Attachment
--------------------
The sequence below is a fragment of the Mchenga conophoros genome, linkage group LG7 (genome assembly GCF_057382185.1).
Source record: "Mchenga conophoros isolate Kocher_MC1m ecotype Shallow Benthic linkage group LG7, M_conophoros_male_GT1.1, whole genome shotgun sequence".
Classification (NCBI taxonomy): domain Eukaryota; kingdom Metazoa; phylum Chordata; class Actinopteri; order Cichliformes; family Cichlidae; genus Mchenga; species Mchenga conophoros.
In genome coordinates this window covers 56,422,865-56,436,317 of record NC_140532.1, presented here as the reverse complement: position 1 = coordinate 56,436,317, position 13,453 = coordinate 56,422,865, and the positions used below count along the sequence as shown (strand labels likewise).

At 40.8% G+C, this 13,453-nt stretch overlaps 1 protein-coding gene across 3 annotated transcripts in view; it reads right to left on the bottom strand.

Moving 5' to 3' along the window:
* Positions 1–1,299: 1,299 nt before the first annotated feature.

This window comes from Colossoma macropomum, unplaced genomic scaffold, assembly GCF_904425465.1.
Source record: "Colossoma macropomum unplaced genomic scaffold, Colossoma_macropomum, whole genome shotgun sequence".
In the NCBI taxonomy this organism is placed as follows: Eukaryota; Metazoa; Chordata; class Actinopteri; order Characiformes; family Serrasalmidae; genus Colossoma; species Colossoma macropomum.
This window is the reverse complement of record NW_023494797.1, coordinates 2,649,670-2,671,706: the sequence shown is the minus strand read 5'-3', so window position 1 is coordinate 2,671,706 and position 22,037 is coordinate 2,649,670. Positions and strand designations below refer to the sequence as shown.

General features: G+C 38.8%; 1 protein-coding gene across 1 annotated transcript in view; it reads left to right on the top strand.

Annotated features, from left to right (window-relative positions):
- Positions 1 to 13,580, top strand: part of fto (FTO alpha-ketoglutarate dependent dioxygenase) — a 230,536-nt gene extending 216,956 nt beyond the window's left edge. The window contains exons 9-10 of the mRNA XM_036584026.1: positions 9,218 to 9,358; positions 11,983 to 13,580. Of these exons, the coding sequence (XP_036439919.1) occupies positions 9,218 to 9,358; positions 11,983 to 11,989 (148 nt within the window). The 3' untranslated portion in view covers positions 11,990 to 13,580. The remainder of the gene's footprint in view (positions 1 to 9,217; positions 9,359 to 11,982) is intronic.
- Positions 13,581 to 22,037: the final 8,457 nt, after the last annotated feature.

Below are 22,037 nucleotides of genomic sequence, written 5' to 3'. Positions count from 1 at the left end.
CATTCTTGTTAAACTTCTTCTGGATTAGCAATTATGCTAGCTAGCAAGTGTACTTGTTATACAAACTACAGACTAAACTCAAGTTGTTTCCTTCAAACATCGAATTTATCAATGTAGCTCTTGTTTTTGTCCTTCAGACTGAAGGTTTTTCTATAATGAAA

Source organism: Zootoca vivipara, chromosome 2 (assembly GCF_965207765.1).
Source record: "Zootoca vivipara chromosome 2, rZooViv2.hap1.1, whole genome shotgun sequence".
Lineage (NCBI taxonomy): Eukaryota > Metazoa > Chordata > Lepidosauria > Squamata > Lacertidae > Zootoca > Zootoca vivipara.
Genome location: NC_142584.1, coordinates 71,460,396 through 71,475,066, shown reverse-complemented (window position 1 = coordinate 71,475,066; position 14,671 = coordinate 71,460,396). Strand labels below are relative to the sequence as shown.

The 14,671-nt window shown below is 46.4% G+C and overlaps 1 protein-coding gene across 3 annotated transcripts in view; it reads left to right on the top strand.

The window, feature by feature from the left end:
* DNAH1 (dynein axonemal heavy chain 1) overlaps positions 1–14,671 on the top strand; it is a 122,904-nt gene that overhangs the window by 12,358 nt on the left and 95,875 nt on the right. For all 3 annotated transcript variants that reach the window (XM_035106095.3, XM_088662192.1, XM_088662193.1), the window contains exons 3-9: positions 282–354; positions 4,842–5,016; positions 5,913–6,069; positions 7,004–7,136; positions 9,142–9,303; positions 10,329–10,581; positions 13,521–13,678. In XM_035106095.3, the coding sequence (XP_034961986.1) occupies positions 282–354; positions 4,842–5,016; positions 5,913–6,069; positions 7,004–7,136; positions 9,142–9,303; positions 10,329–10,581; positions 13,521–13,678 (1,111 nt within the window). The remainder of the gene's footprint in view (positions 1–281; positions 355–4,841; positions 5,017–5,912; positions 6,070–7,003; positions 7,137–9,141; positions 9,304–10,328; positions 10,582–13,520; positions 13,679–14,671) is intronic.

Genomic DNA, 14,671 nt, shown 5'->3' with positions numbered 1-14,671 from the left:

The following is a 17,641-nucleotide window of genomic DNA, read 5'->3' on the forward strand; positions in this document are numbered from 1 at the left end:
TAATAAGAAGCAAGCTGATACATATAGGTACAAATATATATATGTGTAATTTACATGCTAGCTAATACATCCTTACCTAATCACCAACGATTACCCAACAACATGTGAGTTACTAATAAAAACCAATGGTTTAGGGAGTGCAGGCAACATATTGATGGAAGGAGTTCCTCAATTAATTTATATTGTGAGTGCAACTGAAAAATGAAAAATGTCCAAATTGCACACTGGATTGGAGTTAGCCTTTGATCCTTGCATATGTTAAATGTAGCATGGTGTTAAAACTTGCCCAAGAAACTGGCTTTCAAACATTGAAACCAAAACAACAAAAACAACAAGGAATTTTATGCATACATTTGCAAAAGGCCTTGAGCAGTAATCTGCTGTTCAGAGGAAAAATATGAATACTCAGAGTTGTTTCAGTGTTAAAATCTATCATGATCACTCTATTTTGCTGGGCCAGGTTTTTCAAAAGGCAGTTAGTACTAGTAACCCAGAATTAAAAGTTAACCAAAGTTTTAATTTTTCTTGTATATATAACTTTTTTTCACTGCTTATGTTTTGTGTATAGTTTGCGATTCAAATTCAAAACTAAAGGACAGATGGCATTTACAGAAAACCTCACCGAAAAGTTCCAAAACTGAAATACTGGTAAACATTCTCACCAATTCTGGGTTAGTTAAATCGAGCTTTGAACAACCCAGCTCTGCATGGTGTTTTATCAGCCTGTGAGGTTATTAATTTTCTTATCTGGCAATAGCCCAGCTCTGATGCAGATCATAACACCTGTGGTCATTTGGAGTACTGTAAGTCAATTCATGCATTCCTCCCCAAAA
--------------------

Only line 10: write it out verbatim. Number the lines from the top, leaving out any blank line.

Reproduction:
In the NCBI taxonomy this organism is placed as follows: Eukaryota; Metazoa; Chordata; class Actinopteri; order Characiformes; family Serrasalmidae; genus Colossoma; species Colossoma macropomum.